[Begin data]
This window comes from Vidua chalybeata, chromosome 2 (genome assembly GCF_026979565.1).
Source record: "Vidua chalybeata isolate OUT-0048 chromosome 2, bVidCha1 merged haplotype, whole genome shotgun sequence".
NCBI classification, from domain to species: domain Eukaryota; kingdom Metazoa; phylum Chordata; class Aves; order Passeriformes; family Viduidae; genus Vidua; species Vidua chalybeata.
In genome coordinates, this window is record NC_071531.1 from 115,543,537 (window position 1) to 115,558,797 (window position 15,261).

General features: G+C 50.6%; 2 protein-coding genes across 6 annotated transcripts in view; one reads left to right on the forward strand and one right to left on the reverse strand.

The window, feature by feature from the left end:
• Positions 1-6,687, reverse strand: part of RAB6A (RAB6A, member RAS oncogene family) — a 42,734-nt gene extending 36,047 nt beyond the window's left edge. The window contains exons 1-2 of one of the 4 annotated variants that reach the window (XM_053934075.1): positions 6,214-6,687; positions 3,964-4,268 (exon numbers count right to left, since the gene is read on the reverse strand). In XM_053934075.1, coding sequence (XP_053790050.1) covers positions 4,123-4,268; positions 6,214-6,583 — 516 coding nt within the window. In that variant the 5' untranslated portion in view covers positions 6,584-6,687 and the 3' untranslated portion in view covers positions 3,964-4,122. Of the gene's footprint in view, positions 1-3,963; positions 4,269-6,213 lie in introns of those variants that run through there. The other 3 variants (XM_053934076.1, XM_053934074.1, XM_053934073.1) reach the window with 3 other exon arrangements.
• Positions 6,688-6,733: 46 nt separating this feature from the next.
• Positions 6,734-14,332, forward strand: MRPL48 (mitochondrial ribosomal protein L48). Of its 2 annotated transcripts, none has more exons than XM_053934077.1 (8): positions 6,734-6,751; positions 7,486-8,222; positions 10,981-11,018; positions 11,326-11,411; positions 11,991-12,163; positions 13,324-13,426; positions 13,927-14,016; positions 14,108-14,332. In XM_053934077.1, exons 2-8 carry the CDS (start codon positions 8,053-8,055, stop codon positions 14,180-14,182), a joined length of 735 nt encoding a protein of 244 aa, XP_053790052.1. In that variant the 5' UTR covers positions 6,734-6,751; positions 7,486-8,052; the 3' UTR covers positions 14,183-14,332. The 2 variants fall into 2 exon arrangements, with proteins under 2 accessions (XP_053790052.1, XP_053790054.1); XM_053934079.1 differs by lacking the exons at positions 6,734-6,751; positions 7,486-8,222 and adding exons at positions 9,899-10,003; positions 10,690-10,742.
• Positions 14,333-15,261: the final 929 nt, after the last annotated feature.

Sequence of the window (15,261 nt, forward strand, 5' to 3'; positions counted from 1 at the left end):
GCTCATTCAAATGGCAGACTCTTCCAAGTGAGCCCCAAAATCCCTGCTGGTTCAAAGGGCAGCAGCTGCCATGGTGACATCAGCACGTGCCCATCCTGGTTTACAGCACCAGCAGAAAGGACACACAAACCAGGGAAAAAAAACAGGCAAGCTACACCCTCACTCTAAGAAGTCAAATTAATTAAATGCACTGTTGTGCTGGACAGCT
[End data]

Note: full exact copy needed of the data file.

This window comes from Vidua chalybeata, chromosome 2 (genome assembly GCF_026979565.1).
Source record: "Vidua chalybeata isolate OUT-0048 chromosome 2, bVidCha1 merged haplotype, whole genome shotgun sequence".
NCBI classification, from domain to species: domain Eukaryota; kingdom Metazoa; phylum Chordata; class Aves; order Passeriformes; family Viduidae; genus Vidua; species Vidua chalybeata.
In genome coordinates, this window is record NC_071531.1 from 115,543,537 (window position 1) to 115,558,797 (window position 15,261).

General features: G+C 50.6%; 2 protein-coding genes across 6 annotated transcripts in view; one reads left to right on the forward strand and one right to left on the reverse strand.

The window, feature by feature from the left end:
• Positions 1-6,687, reverse strand: part of RAB6A (RAB6A, member RAS oncogene family) — a 42,734-nt gene extending 36,047 nt beyond the window's left edge. The window contains exons 1-2 of one of the 4 annotated variants that reach the window (XM_053934075.1): positions 6,214-6,687; positions 3,964-4,268 (exon numbers count right to left, since the gene is read on the reverse strand). In XM_053934075.1, coding sequence (XP_053790050.1) covers positions 4,123-4,268; positions 6,214-6,583 — 516 coding nt within the window. In that variant the 5' untranslated portion in view covers positions 6,584-6,687 and the 3' untranslated portion in view covers positions 3,964-4,122. Of the gene's footprint in view, positions 1-3,963; positions 4,269-6,213 lie in introns of those variants that run through there. The other 3 variants (XM_053934076.1, XM_053934074.1, XM_053934073.1) reach the window with 3 other exon arrangements.
• Positions 6,688-6,733: 46 nt separating this feature from the next.
• Positions 6,734-14,332, forward strand: MRPL48 (mitochondrial ribosomal protein L48). Of its 2 annotated transcripts, none has more exons than XM_053934077.1 (8): positions 6,734-6,751; positions 7,486-8,222; positions 10,981-11,018; positions 11,326-11,411; positions 11,991-12,163; positions 13,324-13,426; positions 13,927-14,016; positions 14,108-14,332. In XM_053934077.1, exons 2-8 carry the CDS (start codon positions 8,053-8,055, stop codon positions 14,180-14,182), a joined length of 735 nt encoding a protein of 244 aa, XP_053790052.1. In that variant the 5' UTR covers positions 6,734-6,751; positions 7,486-8,052; the 3' UTR covers positions 14,183-14,332. The 2 variants fall into 2 exon arrangements, with proteins under 2 accessions (XP_053790052.1, XP_053790054.1); XM_053934079.1 differs by lacking the exons at positions 6,734-6,751; positions 7,486-8,222 and adding exons at positions 9,899-10,003; positions 10,690-10,742.
• Positions 14,333-15,261: the final 929 nt, after the last annotated feature.

Sequence of the window (15,261 nt, forward strand, 5' to 3'; positions counted from 1 at the left end):
GCTCATTCAAATGGCAGACTCTTCCAAGTGAGCCCCAAAATCCCTGCTGGTTCAAAGGGCAGCAGCTGCCATGGTGACATCAGCACGTGCCCATCCTGGTTTACAGCACCAGCAGAAAGGACACACAAACCAGGGAAAAAAAACAGGCAAGCTACACCCTCACTCTAAGAAGTCAAATTAATTAAATGCACTGTTGTGCTGGACAGCT